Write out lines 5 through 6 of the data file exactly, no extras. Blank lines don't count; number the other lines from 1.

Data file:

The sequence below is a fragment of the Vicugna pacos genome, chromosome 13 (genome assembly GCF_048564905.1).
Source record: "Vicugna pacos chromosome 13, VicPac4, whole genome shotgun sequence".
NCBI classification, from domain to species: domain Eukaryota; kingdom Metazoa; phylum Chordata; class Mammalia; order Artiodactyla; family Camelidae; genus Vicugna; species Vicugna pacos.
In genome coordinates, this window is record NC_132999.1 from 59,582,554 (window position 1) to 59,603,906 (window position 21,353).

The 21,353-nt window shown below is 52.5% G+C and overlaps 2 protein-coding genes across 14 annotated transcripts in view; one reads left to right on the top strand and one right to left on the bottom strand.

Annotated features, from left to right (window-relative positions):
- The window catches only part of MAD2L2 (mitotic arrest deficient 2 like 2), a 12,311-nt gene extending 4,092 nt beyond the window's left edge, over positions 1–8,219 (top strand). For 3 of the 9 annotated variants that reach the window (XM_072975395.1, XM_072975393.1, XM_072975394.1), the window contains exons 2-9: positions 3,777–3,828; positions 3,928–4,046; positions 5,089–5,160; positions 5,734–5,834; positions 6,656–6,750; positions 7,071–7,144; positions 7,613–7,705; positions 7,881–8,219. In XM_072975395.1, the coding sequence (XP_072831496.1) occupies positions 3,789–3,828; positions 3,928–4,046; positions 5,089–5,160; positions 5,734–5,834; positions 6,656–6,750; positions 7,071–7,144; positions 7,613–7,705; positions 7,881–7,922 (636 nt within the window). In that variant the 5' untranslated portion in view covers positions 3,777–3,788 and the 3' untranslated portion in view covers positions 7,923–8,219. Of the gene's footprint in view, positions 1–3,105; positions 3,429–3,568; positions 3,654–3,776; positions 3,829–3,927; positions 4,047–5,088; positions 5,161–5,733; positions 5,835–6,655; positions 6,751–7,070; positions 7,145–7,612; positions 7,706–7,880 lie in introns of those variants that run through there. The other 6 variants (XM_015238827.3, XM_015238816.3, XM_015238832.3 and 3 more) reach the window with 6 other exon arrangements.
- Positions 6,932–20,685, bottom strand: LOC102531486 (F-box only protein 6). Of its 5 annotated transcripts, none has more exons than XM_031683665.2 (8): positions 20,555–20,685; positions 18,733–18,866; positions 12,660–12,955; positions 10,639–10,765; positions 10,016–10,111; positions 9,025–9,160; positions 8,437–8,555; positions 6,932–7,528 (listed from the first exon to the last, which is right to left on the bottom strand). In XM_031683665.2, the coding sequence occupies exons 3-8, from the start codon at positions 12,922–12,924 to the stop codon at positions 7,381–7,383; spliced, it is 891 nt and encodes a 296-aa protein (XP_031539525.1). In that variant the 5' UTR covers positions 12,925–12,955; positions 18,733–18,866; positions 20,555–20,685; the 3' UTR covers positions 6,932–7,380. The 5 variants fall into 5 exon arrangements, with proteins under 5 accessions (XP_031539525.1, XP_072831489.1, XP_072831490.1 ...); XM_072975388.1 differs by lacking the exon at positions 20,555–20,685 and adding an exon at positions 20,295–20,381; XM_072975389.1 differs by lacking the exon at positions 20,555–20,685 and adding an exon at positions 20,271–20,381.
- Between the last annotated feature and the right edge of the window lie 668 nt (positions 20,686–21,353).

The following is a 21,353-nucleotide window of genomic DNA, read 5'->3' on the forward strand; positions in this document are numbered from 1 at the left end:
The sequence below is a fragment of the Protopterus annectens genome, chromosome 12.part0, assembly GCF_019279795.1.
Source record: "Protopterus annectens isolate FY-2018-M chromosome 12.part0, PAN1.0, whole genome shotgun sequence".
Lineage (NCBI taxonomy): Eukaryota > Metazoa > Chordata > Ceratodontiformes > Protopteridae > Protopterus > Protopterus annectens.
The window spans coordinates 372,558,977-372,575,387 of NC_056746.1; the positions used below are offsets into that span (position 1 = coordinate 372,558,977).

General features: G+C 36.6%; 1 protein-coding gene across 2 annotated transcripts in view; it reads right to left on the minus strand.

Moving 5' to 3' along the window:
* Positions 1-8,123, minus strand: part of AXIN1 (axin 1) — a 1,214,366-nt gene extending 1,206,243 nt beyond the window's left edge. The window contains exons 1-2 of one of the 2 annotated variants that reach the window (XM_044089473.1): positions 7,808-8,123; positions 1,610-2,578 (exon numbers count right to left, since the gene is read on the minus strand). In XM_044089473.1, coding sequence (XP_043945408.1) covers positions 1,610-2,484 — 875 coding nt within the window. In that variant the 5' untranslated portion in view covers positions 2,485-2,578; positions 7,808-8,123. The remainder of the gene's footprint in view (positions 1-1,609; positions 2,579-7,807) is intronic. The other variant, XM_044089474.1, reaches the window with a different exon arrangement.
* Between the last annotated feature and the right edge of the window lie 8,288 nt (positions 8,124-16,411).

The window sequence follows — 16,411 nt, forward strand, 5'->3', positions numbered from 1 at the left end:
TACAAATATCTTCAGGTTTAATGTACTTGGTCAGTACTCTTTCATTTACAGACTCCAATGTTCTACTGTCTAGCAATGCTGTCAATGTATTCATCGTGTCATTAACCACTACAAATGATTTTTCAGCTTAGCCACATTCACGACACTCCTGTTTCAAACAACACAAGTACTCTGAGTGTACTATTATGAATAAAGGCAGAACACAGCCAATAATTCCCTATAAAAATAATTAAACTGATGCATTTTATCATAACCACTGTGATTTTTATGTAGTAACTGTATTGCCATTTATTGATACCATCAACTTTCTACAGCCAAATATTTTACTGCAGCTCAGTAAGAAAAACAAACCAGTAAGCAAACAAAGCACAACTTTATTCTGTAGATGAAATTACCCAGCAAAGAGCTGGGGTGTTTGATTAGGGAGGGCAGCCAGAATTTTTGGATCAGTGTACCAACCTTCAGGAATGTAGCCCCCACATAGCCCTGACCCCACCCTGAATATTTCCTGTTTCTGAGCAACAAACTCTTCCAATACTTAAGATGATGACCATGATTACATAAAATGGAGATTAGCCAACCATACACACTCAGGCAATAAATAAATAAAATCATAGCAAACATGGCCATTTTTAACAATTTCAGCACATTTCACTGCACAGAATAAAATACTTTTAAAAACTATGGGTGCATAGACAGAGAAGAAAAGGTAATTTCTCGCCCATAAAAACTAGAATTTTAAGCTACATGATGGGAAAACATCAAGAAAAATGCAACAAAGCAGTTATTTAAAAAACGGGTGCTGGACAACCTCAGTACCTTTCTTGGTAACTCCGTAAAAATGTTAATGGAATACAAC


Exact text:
The 21,353-nt window shown below is 52.5% G+C and overlaps 2 protein-coding genes across 14 annotated transcripts in view; one reads left to right on the top strand and one right to left on the bottom strand.

Annotated features, from left to right (window-relative positions):